A charity ball in memory of a two-year-old girl has helped bring a bereaved Shoreham family’s fundraising total to almost £20,000.
Lola Rice died just a day after she was diagnosed with a type of tumour known as an ependymoblastoma in 2006 – leaving distraught parents Michelle De La Motte-Rice and John Rice, and her baby sister Ava.
In the 12 years since Lola’s death, her family has raised £19,180 for the Brain Tumour Research charity through various fundraising events.
Michelle, 43, said: “It’s heart-breaking that my daughters Ava, Reya and Lila-Bleu, who are all under the age of 13, will have to grow up without their eldest sister.
“Lola has left a massive void in all our lives, one that we will never get over.
“To lose a child is truly heart breaking and life altering. We miss her every day.”
The family organised a charity ball at the Grand Hotel in Brighton on Saturday, November 3, which raised £8,000 for the charity.
The event included a three-course meal, a performance from Spice the drag artist, a toast from Worthing town cryer Bob Smytherman and live music from saxophonist Alice Schooley.
Guests then tried their luck in a charity auction and raffle, before dancing the night away to the live band Swamp Cats and a set from DJ Disco Dude.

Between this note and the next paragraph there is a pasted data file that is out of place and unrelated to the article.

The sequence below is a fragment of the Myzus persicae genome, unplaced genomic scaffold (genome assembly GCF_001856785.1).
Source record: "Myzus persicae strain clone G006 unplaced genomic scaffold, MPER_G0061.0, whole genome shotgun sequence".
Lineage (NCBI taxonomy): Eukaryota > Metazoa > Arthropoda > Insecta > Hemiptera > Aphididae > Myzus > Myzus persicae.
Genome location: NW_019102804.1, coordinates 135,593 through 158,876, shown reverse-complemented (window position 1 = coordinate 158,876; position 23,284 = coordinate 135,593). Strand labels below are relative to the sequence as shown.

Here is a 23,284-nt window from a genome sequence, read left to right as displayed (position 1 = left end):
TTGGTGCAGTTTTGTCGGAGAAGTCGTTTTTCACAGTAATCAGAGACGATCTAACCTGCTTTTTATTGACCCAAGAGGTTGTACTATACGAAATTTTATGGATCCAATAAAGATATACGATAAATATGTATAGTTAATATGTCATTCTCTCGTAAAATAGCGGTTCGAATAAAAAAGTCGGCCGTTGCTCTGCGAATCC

Michelle said: “When we held the first fundraising ball in 2014, it was full of family, friends and colleagues, and most of them hadn’t been in the same room together since Lola’s funeral.
“This year was the third time I’ve organised the ball with my friend Josie Weaver, owner of Vivacious Events, who has always been instrumental in organising the ball.
“Our sponsors Barratt Southern Countries also provided a great support, and local companies donated prizes.”
Since losing Lola, Michelle has set up a business Gifts for Angels, which offers handmade and bespoke grave accessories and sympathy gifts.
Michelle said: “Fundraising for Brain Tumour Research has been a good way to channel my emotions and it’s helped John and I come to terms with our loss.
“We hope to host the ball for many years to come as it’s a fantastic way to continue Lola’s legacy.”
Brain Tumour Research funds sustainable research at Research Centres of Excellence in the UK.
It also campaigns for the Government and the larger cancer charities to invest more in research into brain tumours in order to speed up new treatments for patients and, ultimately, to find a cure.
The charity is calling for an annual spend of £35m in order to improve survival rates and patient outcomes in line with other cancers such as breast cancer and leukaemia.
Tim Green, senior community fundraising manager at Brain Tumour Research, said: “We are extremely grateful for the ongoing support of Michelle, John and the all their friends and family members, who have helped to raise such a phenomenal amount in memory of Lola.
“Lola’s story reminds us that less than 20 per cent of those diagnosed with a brain tumour survive beyond five years compared with an average of 50 per cent across all cancers. We cannot allow this situation to continue.”